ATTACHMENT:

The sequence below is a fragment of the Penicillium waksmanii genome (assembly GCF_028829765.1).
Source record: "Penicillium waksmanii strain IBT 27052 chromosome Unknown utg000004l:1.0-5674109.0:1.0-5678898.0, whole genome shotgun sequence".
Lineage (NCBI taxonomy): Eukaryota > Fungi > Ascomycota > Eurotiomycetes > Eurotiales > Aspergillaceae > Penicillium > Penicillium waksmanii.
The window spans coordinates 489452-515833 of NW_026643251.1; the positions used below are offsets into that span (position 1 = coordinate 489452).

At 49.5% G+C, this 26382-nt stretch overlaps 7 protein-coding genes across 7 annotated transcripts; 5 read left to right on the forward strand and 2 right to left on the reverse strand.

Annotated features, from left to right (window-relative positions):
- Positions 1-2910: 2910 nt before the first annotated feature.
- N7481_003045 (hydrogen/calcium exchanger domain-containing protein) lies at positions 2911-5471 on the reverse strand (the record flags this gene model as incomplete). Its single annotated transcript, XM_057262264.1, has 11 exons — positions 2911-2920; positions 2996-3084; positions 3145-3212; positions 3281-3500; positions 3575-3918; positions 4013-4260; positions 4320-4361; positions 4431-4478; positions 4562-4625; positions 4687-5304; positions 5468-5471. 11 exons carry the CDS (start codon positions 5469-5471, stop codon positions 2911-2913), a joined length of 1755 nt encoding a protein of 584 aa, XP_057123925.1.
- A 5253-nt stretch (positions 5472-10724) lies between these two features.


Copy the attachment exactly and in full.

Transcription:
The sequence below is a fragment of the Penicillium waksmanii genome (assembly GCF_028829765.1).
Source record: "Penicillium waksmanii strain IBT 27052 chromosome Unknown utg000004l:1.0-5674109.0:1.0-5678898.0, whole genome shotgun sequence".
Lineage (NCBI taxonomy): Eukaryota > Fungi > Ascomycota > Eurotiomycetes > Eurotiales > Aspergillaceae > Penicillium > Penicillium waksmanii.
The window spans coordinates 489452-515833 of NW_026643251.1; the positions used below are offsets into that span (position 1 = coordinate 489452).

At 49.5% G+C, this 26382-nt stretch overlaps 7 protein-coding genes across 7 annotated transcripts; 5 read left to right on the forward strand and 2 right to left on the reverse strand.

Annotated features, from left to right (window-relative positions):
- Positions 1-2910: 2910 nt before the first annotated feature.
- N7481_003045 (hydrogen/calcium exchanger domain-containing protein) lies at positions 2911-5471 on the reverse strand (the record flags this gene model as incomplete). Its single annotated transcript, XM_057262264.1, has 11 exons — positions 2911-2920; positions 2996-3084; positions 3145-3212; positions 3281-3500; positions 3575-3918; positions 4013-4260; positions 4320-4361; positions 4431-4478; positions 4562-4625; positions 4687-5304; positions 5468-5471. 11 exons carry the CDS (start codon positions 5469-5471, stop codon positions 2911-2913), a joined length of 1755 nt encoding a protein of 584 aa, XP_057123925.1.
- A 5253-nt stretch (positions 5472-10724) lies between these two features.